A recent survey of private equity and venture capital managers showed competition was increasing among firms, pushing pricing levels up and making it harder to find attractive investment opportunities.
At the same time, it found an increase in investor appetite across the spectrum of limited partner types, and that the asset class was gaining prominence with investors outside traditional markets.
Preqin, an alternatives data provider, surveyed 260 private equity and venture capital managers in November about issues affecting their sector and their outlook for the coming year.
Fifty-four percent of managers said there had been an increase in competition for private equity transactions compared with a year earlier, while 39% said levels had remained the same.
Responses differed according to strategy. Sixty-six percent of buyout firms said they had experienced more competition, compared with 44% of growth firms that said this and 38% of venture capital firms.
Preqin noted that the increased availability of debt and growing dry powder levels would likely put pressure on pricing levels, possibly affecting returns.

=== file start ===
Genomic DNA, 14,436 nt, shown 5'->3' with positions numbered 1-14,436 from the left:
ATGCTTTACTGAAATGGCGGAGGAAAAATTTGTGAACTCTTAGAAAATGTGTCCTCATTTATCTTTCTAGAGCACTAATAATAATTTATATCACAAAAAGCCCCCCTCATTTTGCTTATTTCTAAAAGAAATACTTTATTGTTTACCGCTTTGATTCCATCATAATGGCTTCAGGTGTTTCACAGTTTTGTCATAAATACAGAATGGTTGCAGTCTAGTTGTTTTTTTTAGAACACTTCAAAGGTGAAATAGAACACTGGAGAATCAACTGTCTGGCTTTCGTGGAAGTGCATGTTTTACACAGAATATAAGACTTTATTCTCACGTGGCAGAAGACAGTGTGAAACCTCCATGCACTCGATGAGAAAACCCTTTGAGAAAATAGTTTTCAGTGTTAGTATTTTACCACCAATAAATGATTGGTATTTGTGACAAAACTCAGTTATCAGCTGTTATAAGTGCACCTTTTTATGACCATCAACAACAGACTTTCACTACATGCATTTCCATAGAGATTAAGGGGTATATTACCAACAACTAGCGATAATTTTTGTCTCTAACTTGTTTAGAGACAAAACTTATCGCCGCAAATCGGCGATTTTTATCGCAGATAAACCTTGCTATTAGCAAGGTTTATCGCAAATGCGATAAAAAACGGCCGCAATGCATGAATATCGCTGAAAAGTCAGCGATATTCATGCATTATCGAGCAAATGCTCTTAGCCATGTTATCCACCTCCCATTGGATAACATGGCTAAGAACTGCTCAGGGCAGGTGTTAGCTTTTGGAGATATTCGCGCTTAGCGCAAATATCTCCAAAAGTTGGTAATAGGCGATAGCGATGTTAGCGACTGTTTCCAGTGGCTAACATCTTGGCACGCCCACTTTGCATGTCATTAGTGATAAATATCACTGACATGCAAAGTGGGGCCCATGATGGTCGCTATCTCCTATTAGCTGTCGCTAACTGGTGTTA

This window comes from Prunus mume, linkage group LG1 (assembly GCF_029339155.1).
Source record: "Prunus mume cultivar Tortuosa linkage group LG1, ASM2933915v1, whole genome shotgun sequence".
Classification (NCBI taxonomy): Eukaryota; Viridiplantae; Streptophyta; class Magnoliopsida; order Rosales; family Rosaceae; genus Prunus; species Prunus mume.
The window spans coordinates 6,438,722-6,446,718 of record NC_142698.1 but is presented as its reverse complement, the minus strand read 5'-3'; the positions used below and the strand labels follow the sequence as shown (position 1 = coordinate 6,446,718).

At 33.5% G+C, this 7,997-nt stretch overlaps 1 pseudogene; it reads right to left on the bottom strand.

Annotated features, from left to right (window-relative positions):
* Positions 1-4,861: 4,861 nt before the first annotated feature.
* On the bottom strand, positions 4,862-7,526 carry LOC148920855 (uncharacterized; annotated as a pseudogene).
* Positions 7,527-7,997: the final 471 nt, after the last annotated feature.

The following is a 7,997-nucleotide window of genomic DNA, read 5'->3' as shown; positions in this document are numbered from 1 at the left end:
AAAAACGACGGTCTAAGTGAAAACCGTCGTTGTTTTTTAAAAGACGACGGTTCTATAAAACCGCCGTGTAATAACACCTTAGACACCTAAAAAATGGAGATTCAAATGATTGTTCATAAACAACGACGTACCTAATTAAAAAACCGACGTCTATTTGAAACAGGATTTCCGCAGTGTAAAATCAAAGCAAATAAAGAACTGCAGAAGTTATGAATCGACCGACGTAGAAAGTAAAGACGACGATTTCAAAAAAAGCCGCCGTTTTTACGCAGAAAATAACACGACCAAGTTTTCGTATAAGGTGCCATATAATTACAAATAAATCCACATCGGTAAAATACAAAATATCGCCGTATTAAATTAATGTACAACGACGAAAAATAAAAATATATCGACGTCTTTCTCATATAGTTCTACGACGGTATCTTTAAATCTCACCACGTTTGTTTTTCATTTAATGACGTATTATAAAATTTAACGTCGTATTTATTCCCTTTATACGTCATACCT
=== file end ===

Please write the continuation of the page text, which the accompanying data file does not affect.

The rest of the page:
The increase in competition and pricing would underscore the need for funds to develop different ways to create value, it said.
Forty-four percent of respondents reported that they were reviewing more investments opportunities than a year ago, while only 6% said they were reviewing fewer.
The vast majority of managers agreed that they were finding the market harder to navigate.
Thirty-seven percent of respondents said fundraising was their biggest challenge in the new year, while 32% cited valuations, 29% performance, 29% continuing volatility and uncertainty in global markets, 28% exits and 27% regulation.
Again, Preqin found that variation existed between firms with different strategies. Buyout firms, for example, were most concerned about valuations and regulation.
Venture capital managers said performance was their key issue — despite having generated the best one-year returns of any private equity fund type, indicating, Preqin said, that managers were feeling investor pressure to deliver consistent returns.
Bump-Up in Investor Appetite
According to the survey, 57% of managers said they had seen increased investor appetite, particularly among family offices, compared with a year earlier.